Go back to blog
Ani has now joined the aquarium’s main eagle ray oceanarium
- Thursday 28th February 2019
- Eagle Ray
Our miracle Eagle Ray – and the oldest known clone of her kind - Ani, has this week been reunited with her mother and is excited to meet her new friends – fishy and human alike!
After demonstrating excellent health, swimming and eating abilities, as well as all the habits of a happy and healthy baby Eagle Ray, our team concluded Ani was in perfect condition to join the aquarium’s main Eagle Ray oceanarium and be reunited with mum, Freckle.
“We’re so excited to share our little miracle Eagle Ray with the world!” says Libby Eyre, Senior Aquarist and Ani’s primary (human!) carer.
“Ani has taken to her new surroundings swimmingly, and is now getting to know her new tank-mates. This includes seven other female ocellated Eagle Rays – including her mum, Freckle - and many colourful tropical fish.
“Interestingly, of all her new fishy friends, Ani’s mother was the only one to react when Ani moved into the oceanarium. Whenever Ani came near, Freckle kept her distance! However after a little bonding time, the mother and daughter can now be spotted swimming together in our Dugong Island exhibit. It’s really the most adorable sight to see, and after national and global interest in Ani, and guests asking about her, we’re so happy to the public can come in and meet the bub for themselves!”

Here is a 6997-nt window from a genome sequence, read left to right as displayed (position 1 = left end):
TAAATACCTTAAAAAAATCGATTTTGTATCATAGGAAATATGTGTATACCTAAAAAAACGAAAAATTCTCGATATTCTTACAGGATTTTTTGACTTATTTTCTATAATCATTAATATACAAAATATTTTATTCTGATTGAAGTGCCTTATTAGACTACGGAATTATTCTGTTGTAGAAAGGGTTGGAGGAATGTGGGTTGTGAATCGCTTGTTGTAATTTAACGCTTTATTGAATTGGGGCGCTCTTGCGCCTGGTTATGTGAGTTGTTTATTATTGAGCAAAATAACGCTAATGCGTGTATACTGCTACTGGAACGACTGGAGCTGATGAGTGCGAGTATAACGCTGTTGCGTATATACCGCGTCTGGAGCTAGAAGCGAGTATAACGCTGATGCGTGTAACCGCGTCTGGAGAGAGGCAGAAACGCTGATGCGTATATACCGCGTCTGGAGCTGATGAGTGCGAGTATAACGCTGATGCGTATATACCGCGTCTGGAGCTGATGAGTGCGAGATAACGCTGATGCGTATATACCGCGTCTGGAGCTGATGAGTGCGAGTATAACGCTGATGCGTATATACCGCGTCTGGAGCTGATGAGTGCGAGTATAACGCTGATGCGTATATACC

Once the miracle ray has comfortably settled into her new home, she will be incorporated into further training to learn a range of husbandry behaviours that will assist her development.
On 26th July 2018, our eleven year old female Eagle Ray, Freckle, gave birth to Ani in a rare scientific phenomenon, despite not having contact with a male for over nine years. Freckle demonstrated a cloning process called parthenogenesis and the bub adopted her fitting name after Anakin Skywalker - better known as Darth Vader - who also had no father.
Ani will serve as an ambassador for her species, and her exceptional conception has helped expand our team's already extensive knowledge of this species and will further assist in their ongoing husbandry.
Guests can now meet Ani the miracle ray in the Dugong Island exhibit. (You can’t miss her - she’s the tiny little spotted ray, who is super cute!)
The term parthenogenesis is taken from the Greek words parthenos, meaning “virgin,” and genesis, meaning “origin.”
How rare is parthenogenesis in Eagle Rays?
Parthenogenesis has been documented in a similar species, the spotted Eagle Ray (Aetobatus narinari) as well as ocellated eagle rays (Aetobatus ocellatus) in The Netherlands. However, it is uncommon. Burgers' Zoo in The Netherlands has had 5 young born to parthenogenesis, but none survived. It's important to remember that sexual reproduction is the normal mode of reproduction in these animals, and parthenogenesis means that the genetic diversity in the offspring is reduced, making them less robust to the challenges of the world.
Parthenogenesis in other species
Facultative parthenogenesis (when a sexually producing species switches to asexual reproduction) is known in snakes, lizards and even some birds. It has now been experienced in sharks and rays in human care, including sawfish, white tip reef sharks, blacktip sharks, bamboo sharks, leopard sharks, and spotted eagle rays.
About Libby Eyre, Senior Aquarist at SEA LIFE Sydney Aquarium
Libby Eyre has worked in the animal care industry for over thirty years, working mainly with marine animals. She specialises in providing training and enrichment for a variety of species. She has a degree in biology, and research interests in humpback whales. She has been at SEA LIFE Sydney Aquarium for ten years.